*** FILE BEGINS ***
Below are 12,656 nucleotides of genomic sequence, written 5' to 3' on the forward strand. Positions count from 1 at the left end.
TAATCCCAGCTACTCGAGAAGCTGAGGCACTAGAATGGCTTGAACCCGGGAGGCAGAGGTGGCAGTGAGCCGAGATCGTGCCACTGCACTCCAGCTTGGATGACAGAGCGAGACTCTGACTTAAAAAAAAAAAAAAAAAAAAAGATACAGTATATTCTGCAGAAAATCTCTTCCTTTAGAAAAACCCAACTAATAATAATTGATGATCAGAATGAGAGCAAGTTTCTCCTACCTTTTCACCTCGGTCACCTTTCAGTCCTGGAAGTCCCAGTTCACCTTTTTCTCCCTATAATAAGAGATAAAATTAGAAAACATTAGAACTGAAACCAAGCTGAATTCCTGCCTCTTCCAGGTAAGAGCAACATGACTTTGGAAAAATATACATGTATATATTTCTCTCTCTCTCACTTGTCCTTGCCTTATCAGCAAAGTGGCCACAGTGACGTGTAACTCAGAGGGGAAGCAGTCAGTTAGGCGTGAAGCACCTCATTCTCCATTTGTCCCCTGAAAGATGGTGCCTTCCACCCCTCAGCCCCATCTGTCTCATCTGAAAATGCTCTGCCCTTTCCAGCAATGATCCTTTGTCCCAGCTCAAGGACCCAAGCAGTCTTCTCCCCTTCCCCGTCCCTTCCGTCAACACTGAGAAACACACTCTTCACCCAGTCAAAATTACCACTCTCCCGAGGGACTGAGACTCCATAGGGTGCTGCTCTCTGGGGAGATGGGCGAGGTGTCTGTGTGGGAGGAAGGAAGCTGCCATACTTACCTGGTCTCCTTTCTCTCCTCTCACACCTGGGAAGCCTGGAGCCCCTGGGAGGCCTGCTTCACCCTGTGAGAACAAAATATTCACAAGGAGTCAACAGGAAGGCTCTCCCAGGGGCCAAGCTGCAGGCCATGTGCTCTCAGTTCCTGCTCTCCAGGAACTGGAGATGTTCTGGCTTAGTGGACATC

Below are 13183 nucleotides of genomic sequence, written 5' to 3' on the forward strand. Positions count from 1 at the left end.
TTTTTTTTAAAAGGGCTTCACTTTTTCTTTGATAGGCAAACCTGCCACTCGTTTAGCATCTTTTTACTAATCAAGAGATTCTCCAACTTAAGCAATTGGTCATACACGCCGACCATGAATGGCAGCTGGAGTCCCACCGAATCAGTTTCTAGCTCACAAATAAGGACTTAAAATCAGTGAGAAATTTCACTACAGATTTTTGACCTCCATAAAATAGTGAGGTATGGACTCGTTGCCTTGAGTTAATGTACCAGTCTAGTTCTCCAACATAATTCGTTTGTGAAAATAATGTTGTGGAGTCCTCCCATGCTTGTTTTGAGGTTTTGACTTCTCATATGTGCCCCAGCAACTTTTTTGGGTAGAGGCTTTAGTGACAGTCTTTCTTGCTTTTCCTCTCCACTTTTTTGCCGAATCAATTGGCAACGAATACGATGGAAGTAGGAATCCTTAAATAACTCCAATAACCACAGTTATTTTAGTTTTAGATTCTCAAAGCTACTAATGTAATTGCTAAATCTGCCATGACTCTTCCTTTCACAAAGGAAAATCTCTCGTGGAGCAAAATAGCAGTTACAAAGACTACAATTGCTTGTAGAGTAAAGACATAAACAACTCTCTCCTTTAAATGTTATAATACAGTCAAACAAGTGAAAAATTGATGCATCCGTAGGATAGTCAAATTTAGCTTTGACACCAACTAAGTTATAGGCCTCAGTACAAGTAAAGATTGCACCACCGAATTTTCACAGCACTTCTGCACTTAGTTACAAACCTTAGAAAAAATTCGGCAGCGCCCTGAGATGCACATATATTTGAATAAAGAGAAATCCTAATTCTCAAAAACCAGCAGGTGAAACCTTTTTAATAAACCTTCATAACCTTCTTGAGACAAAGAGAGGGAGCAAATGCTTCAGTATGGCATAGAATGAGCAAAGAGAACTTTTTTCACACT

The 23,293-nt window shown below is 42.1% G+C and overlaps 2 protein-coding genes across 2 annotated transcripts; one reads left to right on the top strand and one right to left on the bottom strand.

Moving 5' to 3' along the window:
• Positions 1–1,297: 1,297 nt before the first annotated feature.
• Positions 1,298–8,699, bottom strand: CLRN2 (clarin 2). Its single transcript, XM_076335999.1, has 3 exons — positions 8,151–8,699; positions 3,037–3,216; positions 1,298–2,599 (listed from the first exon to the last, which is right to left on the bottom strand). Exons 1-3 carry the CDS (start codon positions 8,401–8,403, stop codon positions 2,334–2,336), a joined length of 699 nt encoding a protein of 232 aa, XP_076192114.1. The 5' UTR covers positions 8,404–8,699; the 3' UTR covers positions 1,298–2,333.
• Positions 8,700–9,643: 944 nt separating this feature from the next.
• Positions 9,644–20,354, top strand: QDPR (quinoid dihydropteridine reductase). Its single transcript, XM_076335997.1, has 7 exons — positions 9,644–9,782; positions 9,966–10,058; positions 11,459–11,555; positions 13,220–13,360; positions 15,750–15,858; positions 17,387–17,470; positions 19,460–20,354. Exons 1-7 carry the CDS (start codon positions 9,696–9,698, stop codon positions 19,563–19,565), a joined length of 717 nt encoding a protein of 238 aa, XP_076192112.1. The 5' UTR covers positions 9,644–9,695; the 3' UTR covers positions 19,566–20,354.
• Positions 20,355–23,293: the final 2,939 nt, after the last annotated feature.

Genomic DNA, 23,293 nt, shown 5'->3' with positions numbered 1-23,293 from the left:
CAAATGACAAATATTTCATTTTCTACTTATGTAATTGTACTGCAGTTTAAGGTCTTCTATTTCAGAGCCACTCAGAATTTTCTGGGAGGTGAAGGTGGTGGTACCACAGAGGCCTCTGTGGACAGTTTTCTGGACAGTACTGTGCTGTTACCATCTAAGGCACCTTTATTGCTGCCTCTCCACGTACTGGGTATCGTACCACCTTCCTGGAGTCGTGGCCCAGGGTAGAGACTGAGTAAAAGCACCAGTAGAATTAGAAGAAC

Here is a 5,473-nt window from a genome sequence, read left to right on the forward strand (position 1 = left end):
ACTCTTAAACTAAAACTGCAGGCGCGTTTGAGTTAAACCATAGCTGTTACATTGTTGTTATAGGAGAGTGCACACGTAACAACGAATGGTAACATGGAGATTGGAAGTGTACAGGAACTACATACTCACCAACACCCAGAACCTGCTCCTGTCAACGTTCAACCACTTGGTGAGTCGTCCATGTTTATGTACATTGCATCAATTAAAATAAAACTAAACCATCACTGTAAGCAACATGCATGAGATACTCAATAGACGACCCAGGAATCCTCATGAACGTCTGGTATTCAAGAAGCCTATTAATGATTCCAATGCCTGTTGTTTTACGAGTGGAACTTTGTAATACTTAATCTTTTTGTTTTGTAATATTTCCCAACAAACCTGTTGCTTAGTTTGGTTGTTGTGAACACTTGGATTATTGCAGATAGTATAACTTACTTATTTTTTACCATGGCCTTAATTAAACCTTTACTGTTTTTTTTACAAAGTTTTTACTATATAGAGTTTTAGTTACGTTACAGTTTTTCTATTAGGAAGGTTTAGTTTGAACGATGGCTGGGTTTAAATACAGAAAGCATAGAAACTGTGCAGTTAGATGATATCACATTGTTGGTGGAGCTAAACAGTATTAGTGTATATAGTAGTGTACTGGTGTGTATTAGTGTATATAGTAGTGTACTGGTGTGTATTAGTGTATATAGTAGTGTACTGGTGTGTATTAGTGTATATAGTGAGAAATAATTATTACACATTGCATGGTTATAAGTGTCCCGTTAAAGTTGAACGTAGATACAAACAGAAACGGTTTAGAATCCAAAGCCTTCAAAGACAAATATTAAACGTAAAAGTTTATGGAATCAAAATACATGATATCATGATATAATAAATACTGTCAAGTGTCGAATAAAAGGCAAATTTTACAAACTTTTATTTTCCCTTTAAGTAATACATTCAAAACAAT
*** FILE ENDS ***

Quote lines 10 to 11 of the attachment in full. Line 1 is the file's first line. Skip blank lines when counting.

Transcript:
• Positions 9,644–20,354, top strand: QDPR (quinoid dihydropteridine reductase). Its single transcript, XM_076335997.1, has 7 exons — positions 9,644–9,782; positions 9,966–10,058; positions 11,459–11,555; positions 13,220–13,360; positions 15,750–15,858; positions 17,387–17,470; positions 19,460–20,354. Exons 1-7 carry the CDS (start codon positions 9,696–9,698, stop codon positions 19,563–19,565), a joined length of 717 nt encoding a protein of 238 aa, XP_076192112.1. The 5' UTR covers positions 9,644–9,695; the 3' UTR covers positions 19,566–20,354.
• Positions 20,355–23,293: the final 2,939 nt, after the last annotated feature.